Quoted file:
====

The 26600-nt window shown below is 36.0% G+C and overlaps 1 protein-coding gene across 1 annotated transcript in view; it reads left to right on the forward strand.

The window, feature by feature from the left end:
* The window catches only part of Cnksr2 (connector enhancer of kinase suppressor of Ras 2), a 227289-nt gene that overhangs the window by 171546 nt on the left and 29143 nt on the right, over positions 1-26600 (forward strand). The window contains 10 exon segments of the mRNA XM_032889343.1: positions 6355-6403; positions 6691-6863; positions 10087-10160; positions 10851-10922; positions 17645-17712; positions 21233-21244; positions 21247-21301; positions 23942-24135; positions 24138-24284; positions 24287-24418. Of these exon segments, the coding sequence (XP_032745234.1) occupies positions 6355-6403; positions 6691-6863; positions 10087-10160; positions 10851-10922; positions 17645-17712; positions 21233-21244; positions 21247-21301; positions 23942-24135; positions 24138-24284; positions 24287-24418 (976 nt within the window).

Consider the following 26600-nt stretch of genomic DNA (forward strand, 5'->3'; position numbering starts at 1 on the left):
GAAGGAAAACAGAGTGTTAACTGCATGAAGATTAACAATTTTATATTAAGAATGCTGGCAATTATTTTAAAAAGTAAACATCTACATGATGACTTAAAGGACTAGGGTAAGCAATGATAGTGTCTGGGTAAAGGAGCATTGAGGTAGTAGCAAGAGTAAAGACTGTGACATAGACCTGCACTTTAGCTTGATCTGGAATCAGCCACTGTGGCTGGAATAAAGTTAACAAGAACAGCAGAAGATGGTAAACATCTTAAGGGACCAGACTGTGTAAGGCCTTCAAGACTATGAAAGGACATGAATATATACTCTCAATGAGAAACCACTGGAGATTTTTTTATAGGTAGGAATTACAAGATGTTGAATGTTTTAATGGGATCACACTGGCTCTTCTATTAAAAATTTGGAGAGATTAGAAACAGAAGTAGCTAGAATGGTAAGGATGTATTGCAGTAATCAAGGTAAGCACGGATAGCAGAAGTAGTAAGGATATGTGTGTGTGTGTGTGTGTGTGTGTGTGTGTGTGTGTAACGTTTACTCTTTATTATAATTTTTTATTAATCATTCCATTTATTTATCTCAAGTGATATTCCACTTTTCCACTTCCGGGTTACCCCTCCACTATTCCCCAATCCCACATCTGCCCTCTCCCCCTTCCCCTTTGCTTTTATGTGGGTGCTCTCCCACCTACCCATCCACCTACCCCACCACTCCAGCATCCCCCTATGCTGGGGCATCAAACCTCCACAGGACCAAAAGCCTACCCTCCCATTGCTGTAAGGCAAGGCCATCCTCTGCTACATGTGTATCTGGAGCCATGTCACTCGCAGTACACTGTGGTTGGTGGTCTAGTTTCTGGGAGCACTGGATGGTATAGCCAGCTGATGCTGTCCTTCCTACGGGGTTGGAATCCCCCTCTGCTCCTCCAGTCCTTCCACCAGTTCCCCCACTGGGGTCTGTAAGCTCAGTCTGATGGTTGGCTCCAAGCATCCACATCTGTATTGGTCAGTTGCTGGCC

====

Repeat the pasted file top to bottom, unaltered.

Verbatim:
The 26600-nt window shown below is 36.0% G+C and overlaps 1 protein-coding gene across 1 annotated transcript in view; it reads left to right on the forward strand.

The window, feature by feature from the left end:
* The window catches only part of Cnksr2 (connector enhancer of kinase suppressor of Ras 2), a 227289-nt gene that overhangs the window by 171546 nt on the left and 29143 nt on the right, over positions 1-26600 (forward strand). The window contains 10 exon segments of the mRNA XM_032889343.1: positions 6355-6403; positions 6691-6863; positions 10087-10160; positions 10851-10922; positions 17645-17712; positions 21233-21244; positions 21247-21301; positions 23942-24135; positions 24138-24284; positions 24287-24418. Of these exon segments, the coding sequence (XP_032745234.1) occupies positions 6355-6403; positions 6691-6863; positions 10087-10160; positions 10851-10922; positions 17645-17712; positions 21233-21244; positions 21247-21301; positions 23942-24135; positions 24138-24284; positions 24287-24418 (976 nt within the window).

Consider the following 26600-nt stretch of genomic DNA (forward strand, 5'->3'; position numbering starts at 1 on the left):
GAAGGAAAACAGAGTGTTAACTGCATGAAGATTAACAATTTTATATTAAGAATGCTGGCAATTATTTTAAAAAGTAAACATCTACATGATGACTTAAAGGACTAGGGTAAGCAATGATAGTGTCTGGGTAAAGGAGCATTGAGGTAGTAGCAAGAGTAAAGACTGTGACATAGACCTGCACTTTAGCTTGATCTGGAATCAGCCACTGTGGCTGGAATAAAGTTAACAAGAACAGCAGAAGATGGTAAACATCTTAAGGGACCAGACTGTGTAAGGCCTTCAAGACTATGAAAGGACATGAATATATACTCTCAATGAGAAACCACTGGAGATTTTTTTATAGGTAGGAATTACAAGATGTTGAATGTTTTAATGGGATCACACTGGCTCTTCTATTAAAAATTTGGAGAGATTAGAAACAGAAGTAGCTAGAATGGTAAGGATGTATTGCAGTAATCAAGGTAAGCACGGATAGCAGAAGTAGTAAGGATATGTGTGTGTGTGTGTGTGTGTGTGTGTGTGTGTGTGTAACGTTTACTCTTTATTATAATTTTTTATTAATCATTCCATTTATTTATCTCAAGTGATATTCCACTTTTCCACTTCCGGGTTACCCCTCCACTATTCCCCAATCCCACATCTGCCCTCTCCCCCTTCCCCTTTGCTTTTATGTGGGTGCTCTCCCACCTACCCATCCACCTACCCCACCACTCCAGCATCCCCCTATGCTGGGGCATCAAACCTCCACAGGACCAAAAGCCTACCCTCCCATTGCTGTAAGGCAAGGCCATCCTCTGCTACATGTGTATCTGGAGCCATGTCACTCGCAGTACACTGTGGTTGGTGGTCTAGTTTCTGGGAGCACTGGATGGTATAGCCAGCTGATGCTGTCCTTCCTACGGGGTTGGAATCCCCCTCTGCTCCTCCAGTCCTTCCACCAGTTCCCCCACTGGGGTCTGTAAGCTCAGTCTGATGGTTGGCTCCAAGCATCCACATCTGTATTGGTCAGTTGCTGGCC